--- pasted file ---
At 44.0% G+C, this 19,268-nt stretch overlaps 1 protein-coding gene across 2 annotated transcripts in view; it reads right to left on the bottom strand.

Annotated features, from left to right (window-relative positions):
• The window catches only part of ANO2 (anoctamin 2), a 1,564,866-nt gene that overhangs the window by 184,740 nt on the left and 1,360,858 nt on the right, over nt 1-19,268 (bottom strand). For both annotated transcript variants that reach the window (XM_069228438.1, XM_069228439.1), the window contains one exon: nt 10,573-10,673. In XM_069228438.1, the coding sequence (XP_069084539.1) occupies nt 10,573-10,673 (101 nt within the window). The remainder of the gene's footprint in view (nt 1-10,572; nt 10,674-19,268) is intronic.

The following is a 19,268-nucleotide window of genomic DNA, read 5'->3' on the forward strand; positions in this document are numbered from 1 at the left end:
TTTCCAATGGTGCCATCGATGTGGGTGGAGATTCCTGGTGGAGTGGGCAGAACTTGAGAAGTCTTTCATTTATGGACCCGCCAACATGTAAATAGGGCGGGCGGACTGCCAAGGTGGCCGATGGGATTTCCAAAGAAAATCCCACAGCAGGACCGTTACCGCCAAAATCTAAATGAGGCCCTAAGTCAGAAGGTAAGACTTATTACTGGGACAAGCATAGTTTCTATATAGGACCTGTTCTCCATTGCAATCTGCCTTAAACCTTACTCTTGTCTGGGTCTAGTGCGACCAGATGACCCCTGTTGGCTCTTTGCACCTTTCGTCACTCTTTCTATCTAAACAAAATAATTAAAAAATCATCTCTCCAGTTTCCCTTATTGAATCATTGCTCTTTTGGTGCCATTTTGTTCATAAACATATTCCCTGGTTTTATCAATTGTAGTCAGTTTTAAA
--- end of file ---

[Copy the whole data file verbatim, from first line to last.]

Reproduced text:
At 44.0% G+C, this 19,268-nt stretch overlaps 1 protein-coding gene across 2 annotated transcripts in view; it reads right to left on the bottom strand.

Annotated features, from left to right (window-relative positions):
• The window catches only part of ANO2 (anoctamin 2), a 1,564,866-nt gene that overhangs the window by 184,740 nt on the left and 1,360,858 nt on the right, over nt 1-19,268 (bottom strand). For both annotated transcript variants that reach the window (XM_069228438.1, XM_069228439.1), the window contains one exon: nt 10,573-10,673. In XM_069228438.1, the coding sequence (XP_069084539.1) occupies nt 10,573-10,673 (101 nt within the window). The remainder of the gene's footprint in view (nt 1-10,572; nt 10,674-19,268) is intronic.

The following is a 19,268-nucleotide window of genomic DNA, read 5'->3' on the forward strand; positions in this document are numbered from 1 at the left end:
TTTCCAATGGTGCCATCGATGTGGGTGGAGATTCCTGGTGGAGTGGGCAGAACTTGAGAAGTCTTTCATTTATGGACCCGCCAACATGTAAATAGGGCGGGCGGACTGCCAAGGTGGCCGATGGGATTTCCAAAGAAAATCCCACAGCAGGACCGTTACCGCCAAAATCTAAATGAGGCCCTAAGTCAGAAGGTAAGACTTATTACTGGGACAAGCATAGTTTCTATATAGGACCTGTTCTCCATTGCAATCTGCCTTAAACCTTACTCTTGTCTGGGTCTAGTGCGACCAGATGACCCCTGTTGGCTCTTTGCACCTTTCGTCACTCTTTCTATCTAAACAAAATAATTAAAAAATCATCTCTCCAGTTTCCCTTATTGAATCATTGCTCTTTTGGTGCCATTTTGTTCATAAACATATTCCCTGGTTTTATCAATTGTAGTCAGTTTTAAA